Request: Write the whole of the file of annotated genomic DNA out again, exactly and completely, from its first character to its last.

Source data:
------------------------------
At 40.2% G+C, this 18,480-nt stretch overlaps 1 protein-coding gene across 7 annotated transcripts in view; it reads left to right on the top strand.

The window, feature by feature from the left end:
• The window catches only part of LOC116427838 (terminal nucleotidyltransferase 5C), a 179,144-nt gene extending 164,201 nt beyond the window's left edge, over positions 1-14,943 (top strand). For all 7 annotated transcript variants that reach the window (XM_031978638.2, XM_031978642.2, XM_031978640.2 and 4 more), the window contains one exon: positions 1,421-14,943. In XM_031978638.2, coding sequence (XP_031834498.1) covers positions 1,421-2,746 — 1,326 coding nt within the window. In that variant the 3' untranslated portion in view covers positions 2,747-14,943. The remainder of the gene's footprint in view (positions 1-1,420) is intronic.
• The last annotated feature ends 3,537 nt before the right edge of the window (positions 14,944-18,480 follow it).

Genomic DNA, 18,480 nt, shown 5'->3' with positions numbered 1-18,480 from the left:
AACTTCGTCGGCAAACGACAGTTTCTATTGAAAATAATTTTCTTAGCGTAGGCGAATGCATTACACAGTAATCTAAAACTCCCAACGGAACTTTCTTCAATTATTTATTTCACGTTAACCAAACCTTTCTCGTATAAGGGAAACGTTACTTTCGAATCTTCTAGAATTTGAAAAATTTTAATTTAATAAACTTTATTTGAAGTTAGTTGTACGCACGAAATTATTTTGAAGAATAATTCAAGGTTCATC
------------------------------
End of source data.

At 40.2% G+C, this 18,480-nt stretch overlaps 1 protein-coding gene across 7 annotated transcripts in view; it reads left to right on the top strand.

The window, feature by feature from the left end:
• The window catches only part of LOC116427838 (terminal nucleotidyltransferase 5C), a 179,144-nt gene extending 164,201 nt beyond the window's left edge, over positions 1-14,943 (top strand). For all 7 annotated transcript variants that reach the window (XM_031978638.2, XM_031978642.2, XM_031978640.2 and 4 more), the window contains one exon: positions 1,421-14,943. In XM_031978638.2, coding sequence (XP_031834498.1) covers positions 1,421-2,746 — 1,326 coding nt within the window. In that variant the 3' untranslated portion in view covers positions 2,747-14,943. The remainder of the gene's footprint in view (positions 1-1,420) is intronic.
• The last annotated feature ends 3,537 nt before the right edge of the window (positions 14,944-18,480 follow it).

Genomic DNA, 18,480 nt, shown 5'->3' with positions numbered 1-18,480 from the left:
AACTTCGTCGGCAAACGACAGTTTCTATTGAAAATAATTTTCTTAGCGTAGGCGAATGCATTACACAGTAATCTAAAACTCCCAACGGAACTTTCTTCAATTATTTATTTCACGTTAACCAAACCTTTCTCGTATAAGGGAAACGTTACTTTCGAATCTTCTAGAATTTGAAAAATTTTAATTTAATAAACTTTATTTGAAGTTAGTTGTACGCACGAAATTATTTTGAAGAATAATTCAAGGTTCATC